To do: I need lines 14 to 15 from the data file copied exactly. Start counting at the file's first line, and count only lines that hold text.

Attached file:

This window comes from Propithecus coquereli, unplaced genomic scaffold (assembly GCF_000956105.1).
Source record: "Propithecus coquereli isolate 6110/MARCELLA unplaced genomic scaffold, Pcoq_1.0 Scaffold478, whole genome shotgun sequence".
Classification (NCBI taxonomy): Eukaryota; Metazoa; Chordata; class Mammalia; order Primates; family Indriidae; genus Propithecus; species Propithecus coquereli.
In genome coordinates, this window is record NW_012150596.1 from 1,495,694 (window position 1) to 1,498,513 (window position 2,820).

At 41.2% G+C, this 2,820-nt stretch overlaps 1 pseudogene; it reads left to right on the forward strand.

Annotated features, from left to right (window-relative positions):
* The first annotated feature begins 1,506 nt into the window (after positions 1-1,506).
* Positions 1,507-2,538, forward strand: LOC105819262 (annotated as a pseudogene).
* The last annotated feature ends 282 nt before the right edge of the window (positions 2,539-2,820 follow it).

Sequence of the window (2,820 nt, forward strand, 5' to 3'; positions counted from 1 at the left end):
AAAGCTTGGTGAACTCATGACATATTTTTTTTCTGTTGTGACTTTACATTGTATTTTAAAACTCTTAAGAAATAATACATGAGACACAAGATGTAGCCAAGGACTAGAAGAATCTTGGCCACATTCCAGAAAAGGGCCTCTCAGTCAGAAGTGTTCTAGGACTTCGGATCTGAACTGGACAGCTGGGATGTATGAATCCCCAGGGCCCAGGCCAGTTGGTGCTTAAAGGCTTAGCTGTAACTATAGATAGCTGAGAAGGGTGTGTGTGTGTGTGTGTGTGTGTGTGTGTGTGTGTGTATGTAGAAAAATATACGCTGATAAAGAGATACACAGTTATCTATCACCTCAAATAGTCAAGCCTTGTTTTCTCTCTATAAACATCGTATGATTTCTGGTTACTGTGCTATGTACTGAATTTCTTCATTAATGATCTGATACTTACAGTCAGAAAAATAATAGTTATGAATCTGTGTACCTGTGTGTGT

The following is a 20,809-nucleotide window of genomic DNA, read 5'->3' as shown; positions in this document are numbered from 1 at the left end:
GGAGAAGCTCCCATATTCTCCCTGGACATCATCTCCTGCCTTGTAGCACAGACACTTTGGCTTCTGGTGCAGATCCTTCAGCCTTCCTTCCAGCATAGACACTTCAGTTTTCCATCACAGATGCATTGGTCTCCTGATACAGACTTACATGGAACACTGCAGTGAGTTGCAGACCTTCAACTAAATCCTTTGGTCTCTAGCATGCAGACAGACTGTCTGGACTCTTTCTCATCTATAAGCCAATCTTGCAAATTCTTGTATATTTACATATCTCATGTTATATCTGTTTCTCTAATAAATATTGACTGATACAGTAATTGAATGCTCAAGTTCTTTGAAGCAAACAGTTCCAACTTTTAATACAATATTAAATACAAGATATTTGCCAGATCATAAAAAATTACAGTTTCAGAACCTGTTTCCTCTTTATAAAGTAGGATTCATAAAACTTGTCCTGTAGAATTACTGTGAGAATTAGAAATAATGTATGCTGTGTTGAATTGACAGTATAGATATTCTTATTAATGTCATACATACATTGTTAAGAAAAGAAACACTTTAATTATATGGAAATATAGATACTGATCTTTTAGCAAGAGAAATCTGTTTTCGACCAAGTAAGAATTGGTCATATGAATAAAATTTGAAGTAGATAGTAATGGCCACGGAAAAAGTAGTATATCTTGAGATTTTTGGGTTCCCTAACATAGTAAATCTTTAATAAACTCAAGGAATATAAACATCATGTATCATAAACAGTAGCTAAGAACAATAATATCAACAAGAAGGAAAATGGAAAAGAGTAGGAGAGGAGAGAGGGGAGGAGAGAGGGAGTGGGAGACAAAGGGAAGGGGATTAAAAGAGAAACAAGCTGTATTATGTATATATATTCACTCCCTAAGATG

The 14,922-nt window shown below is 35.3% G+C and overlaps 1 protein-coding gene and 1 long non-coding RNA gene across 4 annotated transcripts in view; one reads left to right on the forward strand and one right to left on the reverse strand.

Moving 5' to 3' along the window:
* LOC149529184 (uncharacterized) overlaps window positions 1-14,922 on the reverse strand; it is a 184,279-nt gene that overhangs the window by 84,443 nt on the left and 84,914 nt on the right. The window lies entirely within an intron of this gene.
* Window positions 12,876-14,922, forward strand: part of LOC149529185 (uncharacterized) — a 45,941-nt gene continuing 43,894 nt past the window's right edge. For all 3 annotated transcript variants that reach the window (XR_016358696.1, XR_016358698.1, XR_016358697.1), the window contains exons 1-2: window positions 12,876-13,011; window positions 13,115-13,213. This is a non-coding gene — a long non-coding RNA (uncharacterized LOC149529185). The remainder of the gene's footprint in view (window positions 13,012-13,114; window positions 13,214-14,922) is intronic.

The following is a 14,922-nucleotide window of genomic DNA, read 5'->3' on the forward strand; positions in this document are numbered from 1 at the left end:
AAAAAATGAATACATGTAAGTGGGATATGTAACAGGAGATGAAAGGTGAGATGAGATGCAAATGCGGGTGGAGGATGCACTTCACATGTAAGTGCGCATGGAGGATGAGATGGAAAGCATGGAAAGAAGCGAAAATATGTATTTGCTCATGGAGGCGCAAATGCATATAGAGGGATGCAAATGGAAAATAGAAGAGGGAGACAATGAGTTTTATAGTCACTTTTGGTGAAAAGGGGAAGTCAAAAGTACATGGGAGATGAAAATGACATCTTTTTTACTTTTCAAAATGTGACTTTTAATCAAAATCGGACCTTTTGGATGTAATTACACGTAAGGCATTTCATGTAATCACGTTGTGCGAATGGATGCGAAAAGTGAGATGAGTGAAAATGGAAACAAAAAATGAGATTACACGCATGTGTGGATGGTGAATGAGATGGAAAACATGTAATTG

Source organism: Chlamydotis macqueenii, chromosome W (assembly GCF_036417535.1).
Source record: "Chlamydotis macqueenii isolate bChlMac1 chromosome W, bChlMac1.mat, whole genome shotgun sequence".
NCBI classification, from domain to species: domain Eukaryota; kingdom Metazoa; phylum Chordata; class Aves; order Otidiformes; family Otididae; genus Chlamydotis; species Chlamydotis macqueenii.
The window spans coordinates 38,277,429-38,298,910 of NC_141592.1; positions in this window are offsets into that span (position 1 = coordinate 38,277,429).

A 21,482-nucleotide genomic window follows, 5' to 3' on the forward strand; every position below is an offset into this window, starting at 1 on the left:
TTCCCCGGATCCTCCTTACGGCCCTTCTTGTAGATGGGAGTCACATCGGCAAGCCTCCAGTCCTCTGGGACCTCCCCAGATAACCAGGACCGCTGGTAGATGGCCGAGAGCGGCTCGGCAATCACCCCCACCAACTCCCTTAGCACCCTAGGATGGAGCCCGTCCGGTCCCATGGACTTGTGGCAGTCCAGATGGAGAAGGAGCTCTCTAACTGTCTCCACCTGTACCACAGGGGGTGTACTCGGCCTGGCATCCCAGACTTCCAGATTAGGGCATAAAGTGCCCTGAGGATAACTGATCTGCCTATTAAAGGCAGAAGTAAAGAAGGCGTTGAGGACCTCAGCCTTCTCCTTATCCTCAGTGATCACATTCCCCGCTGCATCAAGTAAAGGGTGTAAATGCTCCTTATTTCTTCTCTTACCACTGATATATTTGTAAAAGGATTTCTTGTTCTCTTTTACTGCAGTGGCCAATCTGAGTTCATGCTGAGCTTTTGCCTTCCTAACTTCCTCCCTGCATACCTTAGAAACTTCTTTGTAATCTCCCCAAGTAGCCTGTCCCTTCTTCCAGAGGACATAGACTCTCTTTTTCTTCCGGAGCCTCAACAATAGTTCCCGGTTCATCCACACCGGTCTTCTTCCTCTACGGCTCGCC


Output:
The 14,922-nt window shown below is 35.3% G+C and overlaps 1 protein-coding gene and 1 long non-coding RNA gene across 4 annotated transcripts in view; one reads left to right on the forward strand and one right to left on the reverse strand.

Moving 5' to 3' along the window: